“Be careful where you step,” shouted Maureen Bray over a percussion of power tools as she maneuvered past the electricians, sheetrockers and HVAC crew members who have two months to transform a 22,000-square-foot construction zone into the new home of Sean Kelly Gallery, which is about to triple in size. “Obviously this giant hole won’t be here,” said Ms. Bray, a director at the gallery, pointing to what will become a stairwell leading to a black-box theater—just one of three exhibition spaces, alongside expanded offices, a “canyon”-sized library and two private viewing rooms (“back where those toilets are now”).
In the early 1990s, most real-estate-seeking New Yorkers overlooked the gray smudge on Manhattan’s West Side known as Chelsea, then still a wasteland of deserted freight tracks, turpentine fumes and auto-body garages. But for the throngs of art galleries being swiftly priced out of Soho by fashion boutiques and Dean & Delucas, it offered cavernous, column-free architecture at bargain-basement prices.
Matthew Marks pioneered the migration on an abandoned stretch of West 22nd Street. Soon after, Barbara Gladstone, Metro Pictures, Sean Kelly and hundreds of other galleries followed, and a “new Soho” was born in Chelsea.
Twenty years, two Gagosian Galleries and a Comme des Garçons later, Chelsea art dealers are fretting that the legacy of Soho has come back to haunt them. About a third of the neighborhood’s galleries have been shuttered in the last five years as High Line-inflated real estate prices and an influx of deep-pocketed fashion and design firms have forced out many of the smaller dealers. At its height, Chelsea was home to more than 350 galleries; today only 204 remain, according to Rice & Associates real estate adviser Earl Bateman.
But it would be premature to pronounce the world’s premier gallery district dead. In fact, business appears to be better than ever for a few galleries—and it’s not hard to guess which ones. This fall and the months following, Friedrich Petzel, Sean Kelly, David Zwirner, The Pace Gallery and Hauser & Wirth, are set to engulf the West Side with a wave of new galleramas: stadium-scale exhibition centers with square footage stretching into the tens of thousands and calendars filled with blockbuster exhibitions.
This is the new Chelsea gallery scene—where competition has gone beyond survival of the fittest and evolved into a full-fledged superspecies. Even in the digital age, when business can increasingly be done online—and the art-fair era, when a large proportion of selling is done on a whistle-stop tour of the fairs that have sprung up around the world—an expansionist few insist that not only do brick-and-mortar galleries still matter, but that bigger is better.
“It has to do with some of our artists, and that the nature of what they are doing requires larger spaces,” said Marc Payot, vice president of Hauser & Wirth, which is opening its second New York location in the 23,000-square-foot former Roxy NYC roller disco at 511 West 18th Street.
There, visitors are likely to see more of Roni Horn’s big glass blocks and cylinders, Paul McCarthy’s towering sculptures and Dieter Roth’s “very large” installation-sculpture hybrids, 8 to 10 of which are tentatively slated to christen the new gallery. “This simply could not be shown in a small place,” Mr. Payot said of the show. “We want to be able to show an artist’s full range.”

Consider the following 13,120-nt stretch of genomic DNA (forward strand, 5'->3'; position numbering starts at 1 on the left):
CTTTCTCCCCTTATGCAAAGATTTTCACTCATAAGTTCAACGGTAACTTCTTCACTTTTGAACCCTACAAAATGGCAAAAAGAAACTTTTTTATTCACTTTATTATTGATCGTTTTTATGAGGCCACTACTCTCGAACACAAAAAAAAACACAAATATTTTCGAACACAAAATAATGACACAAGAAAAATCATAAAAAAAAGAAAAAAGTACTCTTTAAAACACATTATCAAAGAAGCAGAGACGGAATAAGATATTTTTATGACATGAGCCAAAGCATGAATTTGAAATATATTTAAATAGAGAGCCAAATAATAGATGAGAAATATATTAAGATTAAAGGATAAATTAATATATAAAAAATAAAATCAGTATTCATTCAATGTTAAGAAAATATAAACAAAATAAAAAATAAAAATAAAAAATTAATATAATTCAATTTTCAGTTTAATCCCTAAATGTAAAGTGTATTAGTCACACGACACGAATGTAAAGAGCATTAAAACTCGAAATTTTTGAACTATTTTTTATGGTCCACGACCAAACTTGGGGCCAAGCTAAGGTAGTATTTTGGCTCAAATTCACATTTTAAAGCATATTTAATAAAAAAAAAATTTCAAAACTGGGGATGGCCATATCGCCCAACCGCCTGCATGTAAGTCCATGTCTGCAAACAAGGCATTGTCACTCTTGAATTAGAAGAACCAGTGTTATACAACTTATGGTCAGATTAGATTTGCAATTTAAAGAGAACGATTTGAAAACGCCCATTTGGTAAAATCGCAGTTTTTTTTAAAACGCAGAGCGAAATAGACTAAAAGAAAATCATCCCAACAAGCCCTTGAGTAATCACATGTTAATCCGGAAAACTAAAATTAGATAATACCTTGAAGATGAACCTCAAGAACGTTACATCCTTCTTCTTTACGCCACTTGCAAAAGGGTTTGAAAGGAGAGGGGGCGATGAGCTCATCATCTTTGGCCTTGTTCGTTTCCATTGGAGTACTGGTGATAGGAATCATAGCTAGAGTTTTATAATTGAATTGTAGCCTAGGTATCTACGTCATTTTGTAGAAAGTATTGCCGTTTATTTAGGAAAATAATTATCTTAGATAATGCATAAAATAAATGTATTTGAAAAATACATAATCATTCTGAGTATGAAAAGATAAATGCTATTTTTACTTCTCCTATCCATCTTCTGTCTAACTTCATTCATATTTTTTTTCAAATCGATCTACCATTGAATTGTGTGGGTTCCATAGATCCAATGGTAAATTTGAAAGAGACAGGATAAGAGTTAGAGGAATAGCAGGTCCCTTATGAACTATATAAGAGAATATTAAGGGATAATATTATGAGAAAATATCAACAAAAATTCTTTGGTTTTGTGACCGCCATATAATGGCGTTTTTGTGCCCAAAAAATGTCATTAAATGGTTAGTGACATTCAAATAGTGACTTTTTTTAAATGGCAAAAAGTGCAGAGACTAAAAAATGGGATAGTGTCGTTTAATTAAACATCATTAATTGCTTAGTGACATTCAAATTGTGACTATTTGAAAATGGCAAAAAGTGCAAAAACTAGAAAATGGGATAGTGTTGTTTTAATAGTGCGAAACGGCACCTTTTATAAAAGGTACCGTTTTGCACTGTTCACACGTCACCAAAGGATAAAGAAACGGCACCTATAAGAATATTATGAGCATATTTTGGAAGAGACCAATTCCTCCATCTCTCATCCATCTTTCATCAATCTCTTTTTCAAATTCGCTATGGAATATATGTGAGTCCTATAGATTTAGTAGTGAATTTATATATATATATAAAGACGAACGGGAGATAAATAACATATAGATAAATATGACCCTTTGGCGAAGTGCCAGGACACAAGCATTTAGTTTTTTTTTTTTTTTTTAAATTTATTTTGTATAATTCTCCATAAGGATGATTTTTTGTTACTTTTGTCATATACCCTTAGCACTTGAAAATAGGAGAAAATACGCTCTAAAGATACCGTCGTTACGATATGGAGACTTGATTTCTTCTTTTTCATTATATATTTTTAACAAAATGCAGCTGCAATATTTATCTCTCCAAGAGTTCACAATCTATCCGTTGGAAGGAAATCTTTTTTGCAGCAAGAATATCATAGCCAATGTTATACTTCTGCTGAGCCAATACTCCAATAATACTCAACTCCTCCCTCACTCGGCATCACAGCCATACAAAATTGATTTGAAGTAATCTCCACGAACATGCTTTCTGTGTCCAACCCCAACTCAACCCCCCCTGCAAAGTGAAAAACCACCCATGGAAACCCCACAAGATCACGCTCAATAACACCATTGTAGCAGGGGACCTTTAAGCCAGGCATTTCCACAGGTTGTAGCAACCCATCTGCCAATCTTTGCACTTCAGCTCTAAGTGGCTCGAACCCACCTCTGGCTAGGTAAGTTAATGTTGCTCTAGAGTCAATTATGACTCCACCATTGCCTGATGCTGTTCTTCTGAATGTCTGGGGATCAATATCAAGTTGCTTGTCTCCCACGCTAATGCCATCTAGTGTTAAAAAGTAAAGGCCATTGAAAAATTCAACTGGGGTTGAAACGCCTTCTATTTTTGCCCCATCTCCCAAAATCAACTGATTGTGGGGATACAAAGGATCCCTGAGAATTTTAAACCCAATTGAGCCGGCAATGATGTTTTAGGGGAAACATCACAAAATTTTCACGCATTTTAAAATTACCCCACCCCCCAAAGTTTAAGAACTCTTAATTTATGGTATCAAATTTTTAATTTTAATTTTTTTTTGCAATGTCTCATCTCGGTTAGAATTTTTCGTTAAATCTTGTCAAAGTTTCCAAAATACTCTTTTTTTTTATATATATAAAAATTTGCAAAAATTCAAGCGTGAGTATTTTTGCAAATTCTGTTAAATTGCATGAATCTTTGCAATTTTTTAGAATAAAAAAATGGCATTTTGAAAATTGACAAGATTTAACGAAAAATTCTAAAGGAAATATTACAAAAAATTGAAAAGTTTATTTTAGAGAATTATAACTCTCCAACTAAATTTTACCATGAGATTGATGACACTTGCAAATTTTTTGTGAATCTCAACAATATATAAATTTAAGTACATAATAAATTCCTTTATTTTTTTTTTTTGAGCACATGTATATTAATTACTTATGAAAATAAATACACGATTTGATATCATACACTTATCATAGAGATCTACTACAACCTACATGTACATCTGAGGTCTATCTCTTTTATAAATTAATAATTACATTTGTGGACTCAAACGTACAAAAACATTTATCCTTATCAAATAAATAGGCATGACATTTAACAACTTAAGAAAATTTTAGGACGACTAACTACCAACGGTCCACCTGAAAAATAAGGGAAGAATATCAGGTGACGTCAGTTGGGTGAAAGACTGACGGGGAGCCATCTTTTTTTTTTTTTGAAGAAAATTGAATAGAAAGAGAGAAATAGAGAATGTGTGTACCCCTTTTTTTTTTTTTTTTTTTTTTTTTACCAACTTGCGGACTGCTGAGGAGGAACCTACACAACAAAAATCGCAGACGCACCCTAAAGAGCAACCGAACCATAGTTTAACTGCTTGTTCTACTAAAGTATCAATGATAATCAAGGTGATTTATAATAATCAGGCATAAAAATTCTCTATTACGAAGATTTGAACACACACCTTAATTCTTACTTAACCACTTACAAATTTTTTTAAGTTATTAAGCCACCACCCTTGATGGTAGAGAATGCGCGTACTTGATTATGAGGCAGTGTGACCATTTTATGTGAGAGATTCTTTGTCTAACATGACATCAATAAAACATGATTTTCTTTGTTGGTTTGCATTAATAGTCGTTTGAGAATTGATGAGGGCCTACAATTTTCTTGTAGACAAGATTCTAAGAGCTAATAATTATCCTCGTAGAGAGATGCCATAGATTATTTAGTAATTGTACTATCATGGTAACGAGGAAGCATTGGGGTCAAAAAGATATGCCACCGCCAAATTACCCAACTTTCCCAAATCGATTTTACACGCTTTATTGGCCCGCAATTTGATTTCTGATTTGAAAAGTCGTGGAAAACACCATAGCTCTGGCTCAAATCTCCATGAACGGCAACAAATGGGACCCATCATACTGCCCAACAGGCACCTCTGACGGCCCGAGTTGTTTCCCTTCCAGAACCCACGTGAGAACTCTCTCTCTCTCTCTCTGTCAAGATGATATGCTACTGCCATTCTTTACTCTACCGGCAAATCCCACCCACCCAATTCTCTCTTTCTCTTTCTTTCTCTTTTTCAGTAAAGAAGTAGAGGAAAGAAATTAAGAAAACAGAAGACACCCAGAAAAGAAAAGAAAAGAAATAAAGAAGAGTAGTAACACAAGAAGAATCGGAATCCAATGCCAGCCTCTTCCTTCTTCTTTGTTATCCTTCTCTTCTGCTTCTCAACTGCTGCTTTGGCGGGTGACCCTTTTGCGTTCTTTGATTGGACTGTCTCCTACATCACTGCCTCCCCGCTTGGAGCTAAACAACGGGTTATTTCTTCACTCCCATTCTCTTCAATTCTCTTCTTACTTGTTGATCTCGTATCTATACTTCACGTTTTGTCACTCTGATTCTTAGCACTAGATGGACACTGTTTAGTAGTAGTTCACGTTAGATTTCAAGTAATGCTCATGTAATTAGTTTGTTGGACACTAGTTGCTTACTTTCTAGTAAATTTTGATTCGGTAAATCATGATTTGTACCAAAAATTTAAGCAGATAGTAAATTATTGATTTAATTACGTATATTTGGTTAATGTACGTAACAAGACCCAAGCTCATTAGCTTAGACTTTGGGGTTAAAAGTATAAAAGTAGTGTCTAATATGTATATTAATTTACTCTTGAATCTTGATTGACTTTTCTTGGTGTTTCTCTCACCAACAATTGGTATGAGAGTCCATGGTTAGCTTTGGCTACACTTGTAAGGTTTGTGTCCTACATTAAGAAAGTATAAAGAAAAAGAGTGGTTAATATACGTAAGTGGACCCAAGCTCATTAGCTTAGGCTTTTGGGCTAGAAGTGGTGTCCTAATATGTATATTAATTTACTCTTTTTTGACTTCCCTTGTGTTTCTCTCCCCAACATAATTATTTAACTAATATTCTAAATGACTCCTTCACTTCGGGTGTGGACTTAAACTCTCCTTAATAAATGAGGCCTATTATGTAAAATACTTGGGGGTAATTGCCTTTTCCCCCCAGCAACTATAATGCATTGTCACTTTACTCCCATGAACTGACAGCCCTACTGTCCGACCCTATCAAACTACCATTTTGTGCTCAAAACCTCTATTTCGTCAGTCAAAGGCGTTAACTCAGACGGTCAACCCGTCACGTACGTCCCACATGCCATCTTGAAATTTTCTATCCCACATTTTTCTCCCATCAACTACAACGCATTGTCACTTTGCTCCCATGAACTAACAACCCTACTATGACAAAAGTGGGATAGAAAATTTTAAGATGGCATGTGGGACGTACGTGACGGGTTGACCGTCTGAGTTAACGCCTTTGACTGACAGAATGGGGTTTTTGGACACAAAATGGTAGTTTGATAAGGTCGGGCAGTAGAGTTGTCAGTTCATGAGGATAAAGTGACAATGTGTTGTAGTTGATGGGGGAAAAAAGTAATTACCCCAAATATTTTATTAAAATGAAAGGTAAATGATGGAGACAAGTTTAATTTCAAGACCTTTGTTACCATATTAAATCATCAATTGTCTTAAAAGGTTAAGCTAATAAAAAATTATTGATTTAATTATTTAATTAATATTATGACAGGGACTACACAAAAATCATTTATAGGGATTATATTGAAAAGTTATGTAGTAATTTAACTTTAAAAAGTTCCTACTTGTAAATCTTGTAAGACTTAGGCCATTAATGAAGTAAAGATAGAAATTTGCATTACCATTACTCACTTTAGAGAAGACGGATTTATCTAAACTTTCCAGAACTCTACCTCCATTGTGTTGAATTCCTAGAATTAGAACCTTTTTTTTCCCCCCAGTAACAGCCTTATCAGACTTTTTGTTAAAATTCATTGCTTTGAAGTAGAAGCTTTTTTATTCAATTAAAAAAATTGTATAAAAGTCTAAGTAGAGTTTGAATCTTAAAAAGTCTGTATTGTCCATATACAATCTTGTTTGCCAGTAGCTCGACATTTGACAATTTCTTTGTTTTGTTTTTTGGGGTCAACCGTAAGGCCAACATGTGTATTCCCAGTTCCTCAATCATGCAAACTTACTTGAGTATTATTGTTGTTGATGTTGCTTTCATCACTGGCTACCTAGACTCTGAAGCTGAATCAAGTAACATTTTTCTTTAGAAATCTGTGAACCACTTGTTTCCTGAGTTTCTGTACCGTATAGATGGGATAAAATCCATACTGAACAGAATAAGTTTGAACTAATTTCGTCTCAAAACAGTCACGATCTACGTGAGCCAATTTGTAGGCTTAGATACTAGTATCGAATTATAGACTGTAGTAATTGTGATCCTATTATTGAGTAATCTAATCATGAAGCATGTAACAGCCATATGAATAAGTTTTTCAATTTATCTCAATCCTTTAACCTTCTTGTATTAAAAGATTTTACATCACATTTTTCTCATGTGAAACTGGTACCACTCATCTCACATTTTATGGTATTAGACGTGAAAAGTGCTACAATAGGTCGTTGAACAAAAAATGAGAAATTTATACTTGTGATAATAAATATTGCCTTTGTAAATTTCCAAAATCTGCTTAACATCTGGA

Friedrich Petzel, who is doubling the size of his current home with a second gallery just down the block from the new Hauser & Wirth, echoed this sentiment. “The artists are the ones in command of this,” he said. Vivid natural lighting and an exclusive location were two concerns that Mr. Petzel had been hearing from his artists, so he signed a 10-year lease on a gallery with a full-roof skylight and a comparatively desolate locale, 456 West 18th Street.
“The artists like the idea of not having too many neighbors. It’s not a shopping mall; it’s about them and their work,” he said.
Indeed, satisfying artists may be a more vital business practice now that elite galleries routinely face off to sign the top earners. In the past two years, Sean Kelly snagged Alec Soth from Gagosian, Pace won Yoshitomo Nara from Marianne Boesky and Friedrich Petzel poached Dana Schutz from Zach Feuer.
Or take this summer’s very public stealing of Thaddeus Ropac’s thunder. The Paris dealer had announced that Anselm Kiefer would inaugurate the opening of his second gallery in that city this October. Six weeks later, he was hit with the news that Gagosian Gallery had decided that it would open its new Paris space, also this fall, with its own exhibition of works by Kiefer. (Adding insult to injury, Kiefer called Gagosian’s space “so inspiring you can envision the artworks in it immediately.”)
“The good galleries are having trouble keeping their artists unless they can offer them a global platform or a space that’s magnificent,” said art adviser Wendy Cromwell.
Over at Pace, communications director Andrea Glimcher has figured out a way to up the gallery’s architectural impact without adding a fifth New York outpost. Instead, Pace is moving its 22nd Street gallery—whose current building will soon become home to the Dia Foundation’s Manhattan branch—into a new 4,000-square-foot building at 508 West 25th Street, directly adjacent to its existing gallery.
“What’s great is that it’s next door and allows us to use it as a single gallery or to connect the two spaces into something larger,” Ms. Glimcher said. Together, the spaces consolidate into a single, 8,000-square-foot gallery. The first show, however, an exhibition of new works by Lucas Samaras opening Sept. 27, is being held in the single new gallery.
Some observers have attributed this fall’s mega-gallery boom to a bifurcation of the market that favors its very highest and lowest ends. “There’s so much money pointing to the very top end, where you have the wealthy looking to hedge against inflation. It’s always risky to expand your business, but I think these are calculated bets that the market will support multiple platforms,” said Ms. Cromwell. “These are big brands trading on their reputations to a certain degree.”